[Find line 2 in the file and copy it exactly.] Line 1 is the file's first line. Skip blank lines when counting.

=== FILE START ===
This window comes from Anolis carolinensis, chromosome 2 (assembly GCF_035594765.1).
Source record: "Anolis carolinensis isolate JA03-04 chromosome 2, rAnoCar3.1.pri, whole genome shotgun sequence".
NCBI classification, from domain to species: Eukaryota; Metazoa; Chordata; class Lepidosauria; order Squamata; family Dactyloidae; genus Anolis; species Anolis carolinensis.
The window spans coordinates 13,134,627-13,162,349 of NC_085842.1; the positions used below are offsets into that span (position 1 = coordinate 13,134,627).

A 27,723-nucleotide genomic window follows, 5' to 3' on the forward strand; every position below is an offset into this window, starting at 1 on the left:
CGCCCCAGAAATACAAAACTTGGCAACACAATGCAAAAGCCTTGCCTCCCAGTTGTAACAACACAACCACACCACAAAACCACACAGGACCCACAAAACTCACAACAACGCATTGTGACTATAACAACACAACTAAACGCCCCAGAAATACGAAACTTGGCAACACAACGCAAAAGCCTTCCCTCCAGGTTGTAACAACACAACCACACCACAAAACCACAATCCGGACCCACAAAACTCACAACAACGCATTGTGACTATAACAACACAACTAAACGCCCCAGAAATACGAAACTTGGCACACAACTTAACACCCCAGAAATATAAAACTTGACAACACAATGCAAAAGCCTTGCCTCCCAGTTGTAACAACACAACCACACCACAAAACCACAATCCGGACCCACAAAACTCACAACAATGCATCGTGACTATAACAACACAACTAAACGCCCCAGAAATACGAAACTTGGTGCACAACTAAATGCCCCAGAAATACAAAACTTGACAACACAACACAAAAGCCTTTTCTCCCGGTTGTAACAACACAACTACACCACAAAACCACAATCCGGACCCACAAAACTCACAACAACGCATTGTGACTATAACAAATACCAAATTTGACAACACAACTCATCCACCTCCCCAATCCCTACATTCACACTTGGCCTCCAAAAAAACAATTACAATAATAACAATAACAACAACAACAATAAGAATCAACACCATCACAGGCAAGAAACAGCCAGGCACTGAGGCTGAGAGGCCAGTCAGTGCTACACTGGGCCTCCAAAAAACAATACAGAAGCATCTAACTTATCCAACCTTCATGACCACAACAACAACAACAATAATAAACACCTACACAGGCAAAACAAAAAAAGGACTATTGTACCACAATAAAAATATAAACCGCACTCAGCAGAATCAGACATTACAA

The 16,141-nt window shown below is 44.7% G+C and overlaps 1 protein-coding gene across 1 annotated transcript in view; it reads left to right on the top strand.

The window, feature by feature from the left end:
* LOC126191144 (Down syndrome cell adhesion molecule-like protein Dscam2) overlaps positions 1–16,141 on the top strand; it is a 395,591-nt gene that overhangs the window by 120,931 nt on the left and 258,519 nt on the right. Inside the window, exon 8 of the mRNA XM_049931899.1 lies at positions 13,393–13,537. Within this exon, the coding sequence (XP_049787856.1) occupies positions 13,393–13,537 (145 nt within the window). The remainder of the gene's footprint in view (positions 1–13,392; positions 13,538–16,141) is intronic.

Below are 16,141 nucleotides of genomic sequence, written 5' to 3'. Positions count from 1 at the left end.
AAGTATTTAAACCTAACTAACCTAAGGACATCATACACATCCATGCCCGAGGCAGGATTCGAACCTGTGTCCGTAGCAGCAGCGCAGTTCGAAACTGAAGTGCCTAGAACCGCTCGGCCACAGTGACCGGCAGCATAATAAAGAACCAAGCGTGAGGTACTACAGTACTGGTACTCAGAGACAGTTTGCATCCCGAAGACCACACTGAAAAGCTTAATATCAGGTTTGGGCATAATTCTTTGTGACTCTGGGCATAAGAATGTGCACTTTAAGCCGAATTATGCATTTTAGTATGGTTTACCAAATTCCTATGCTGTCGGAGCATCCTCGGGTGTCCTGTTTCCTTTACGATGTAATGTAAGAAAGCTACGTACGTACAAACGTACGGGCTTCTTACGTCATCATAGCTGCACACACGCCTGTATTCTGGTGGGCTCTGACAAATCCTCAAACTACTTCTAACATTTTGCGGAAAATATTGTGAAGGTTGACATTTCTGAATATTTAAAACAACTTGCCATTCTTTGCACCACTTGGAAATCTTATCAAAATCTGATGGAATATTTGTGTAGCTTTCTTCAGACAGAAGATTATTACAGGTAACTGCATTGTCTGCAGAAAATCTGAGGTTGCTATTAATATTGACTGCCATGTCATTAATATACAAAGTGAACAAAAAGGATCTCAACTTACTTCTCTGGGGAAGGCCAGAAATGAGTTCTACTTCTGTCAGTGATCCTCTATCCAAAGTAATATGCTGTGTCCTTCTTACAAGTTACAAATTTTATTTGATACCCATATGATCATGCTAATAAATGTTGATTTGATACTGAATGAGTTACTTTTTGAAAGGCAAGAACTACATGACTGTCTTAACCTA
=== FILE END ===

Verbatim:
Source record: "Anolis carolinensis isolate JA03-04 chromosome 2, rAnoCar3.1.pri, whole genome shotgun sequence".